I've always wondered what it must feel like in the first few moments an all-time, greater than anything you've done-type plan is hatched. Like when John Hunt first met with Ed Hillary and said, "Edmund, would you like to join us on an expedition?"
Those early moments of planning - when the goal is such a lofty thought one dares not even whisper it - it is so fragile. But one must. It's the siren song of the goal that subdues your normal apprehension to the pitfalls involved. Before long you either accept the goal or reject it however once accepted, the goal simply **must** be obtained. "Normal" life will be put on hold with all it's cluttering conveniences, commitments and comforting routines... the goal becomes paramount. Whatever it may be, that goal becomes by necessity a constant driving companion that won't leave your side, won't let you sleep without dreaming of it, won't let you speak without mentioning it and for me won't let me turn from it's path which in 36 hours will lead me to Denver and a meeting with the owner of Slipstream Sports.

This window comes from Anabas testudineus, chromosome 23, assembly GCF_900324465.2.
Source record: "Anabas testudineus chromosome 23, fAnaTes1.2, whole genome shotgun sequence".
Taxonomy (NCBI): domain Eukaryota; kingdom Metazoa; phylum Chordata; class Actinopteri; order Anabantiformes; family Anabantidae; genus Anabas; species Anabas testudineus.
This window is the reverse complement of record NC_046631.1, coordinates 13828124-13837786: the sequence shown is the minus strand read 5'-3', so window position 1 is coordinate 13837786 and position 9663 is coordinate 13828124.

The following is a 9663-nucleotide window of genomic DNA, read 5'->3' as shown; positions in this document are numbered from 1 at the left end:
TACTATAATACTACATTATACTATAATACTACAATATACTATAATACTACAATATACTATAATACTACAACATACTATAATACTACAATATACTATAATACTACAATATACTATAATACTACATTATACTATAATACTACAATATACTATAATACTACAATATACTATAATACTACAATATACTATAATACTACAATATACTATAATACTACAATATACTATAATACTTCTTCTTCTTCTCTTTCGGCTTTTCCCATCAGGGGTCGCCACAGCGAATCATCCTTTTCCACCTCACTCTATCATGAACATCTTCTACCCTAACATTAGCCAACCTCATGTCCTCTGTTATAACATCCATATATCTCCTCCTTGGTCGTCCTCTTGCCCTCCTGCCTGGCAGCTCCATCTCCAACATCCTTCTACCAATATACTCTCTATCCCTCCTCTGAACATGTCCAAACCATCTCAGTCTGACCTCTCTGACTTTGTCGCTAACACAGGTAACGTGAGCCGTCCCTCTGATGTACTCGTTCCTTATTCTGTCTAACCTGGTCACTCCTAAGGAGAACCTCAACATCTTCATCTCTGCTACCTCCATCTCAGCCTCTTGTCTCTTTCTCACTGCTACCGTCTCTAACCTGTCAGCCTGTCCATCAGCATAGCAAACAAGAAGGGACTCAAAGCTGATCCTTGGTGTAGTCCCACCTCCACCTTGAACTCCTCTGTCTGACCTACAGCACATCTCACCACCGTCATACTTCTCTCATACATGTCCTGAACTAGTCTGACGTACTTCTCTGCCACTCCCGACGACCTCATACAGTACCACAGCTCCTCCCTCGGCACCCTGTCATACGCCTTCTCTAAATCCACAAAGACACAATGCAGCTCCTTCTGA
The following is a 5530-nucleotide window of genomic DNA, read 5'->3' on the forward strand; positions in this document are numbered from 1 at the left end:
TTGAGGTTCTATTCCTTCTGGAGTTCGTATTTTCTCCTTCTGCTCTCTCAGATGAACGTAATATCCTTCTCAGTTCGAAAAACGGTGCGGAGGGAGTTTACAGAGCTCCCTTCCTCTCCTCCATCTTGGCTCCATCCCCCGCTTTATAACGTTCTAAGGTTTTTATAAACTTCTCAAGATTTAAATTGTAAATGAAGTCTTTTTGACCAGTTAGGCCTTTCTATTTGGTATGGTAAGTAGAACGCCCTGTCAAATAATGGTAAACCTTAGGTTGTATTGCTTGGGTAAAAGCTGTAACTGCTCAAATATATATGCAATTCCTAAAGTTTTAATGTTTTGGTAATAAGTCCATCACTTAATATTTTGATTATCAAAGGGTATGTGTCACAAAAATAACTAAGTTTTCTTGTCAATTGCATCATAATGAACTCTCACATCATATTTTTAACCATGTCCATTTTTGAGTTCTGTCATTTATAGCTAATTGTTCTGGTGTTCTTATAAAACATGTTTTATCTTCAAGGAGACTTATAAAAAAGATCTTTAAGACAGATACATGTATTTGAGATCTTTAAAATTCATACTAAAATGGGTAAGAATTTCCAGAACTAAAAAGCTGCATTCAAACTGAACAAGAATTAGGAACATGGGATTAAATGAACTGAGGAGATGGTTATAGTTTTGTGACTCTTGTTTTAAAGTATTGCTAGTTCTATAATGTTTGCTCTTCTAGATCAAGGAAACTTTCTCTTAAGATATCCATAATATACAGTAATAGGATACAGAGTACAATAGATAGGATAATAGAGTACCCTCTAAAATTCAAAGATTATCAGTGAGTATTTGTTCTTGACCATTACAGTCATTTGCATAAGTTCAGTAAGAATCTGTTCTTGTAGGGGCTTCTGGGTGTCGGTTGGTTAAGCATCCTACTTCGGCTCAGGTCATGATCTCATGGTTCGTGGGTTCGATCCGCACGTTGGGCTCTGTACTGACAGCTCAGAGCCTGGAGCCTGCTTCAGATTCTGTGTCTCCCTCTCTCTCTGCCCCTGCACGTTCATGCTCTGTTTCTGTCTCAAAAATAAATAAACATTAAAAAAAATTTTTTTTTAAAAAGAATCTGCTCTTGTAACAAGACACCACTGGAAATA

The goal is the greatest film ever made about professional road cycling's greatest spectacle. Following one of the best, newest, cleanest teams through this year's Tour de France. This is my Everest. The plan has been hatched. That moment is right now.
Everything is unknown. The lists have started and they are long. Daunting. Expensive. Complicated. Foreboding. For some reason I feel I have to record this moment like it might be my last. The weight of possible financial ruin has landed square on my shoulders and I'm rattled to my core. Times are insanely tough and I'm about to set out on a quest that will make or break me in so many ways. What on God's green earth am I thinking?
I sit here weighing the risks... perched on the precipice of a financial desert - I have to risk everything I own. Jesus, I'm absolutely terrified. The goal is Chasing Legends.
And I don't have to wonder any longer.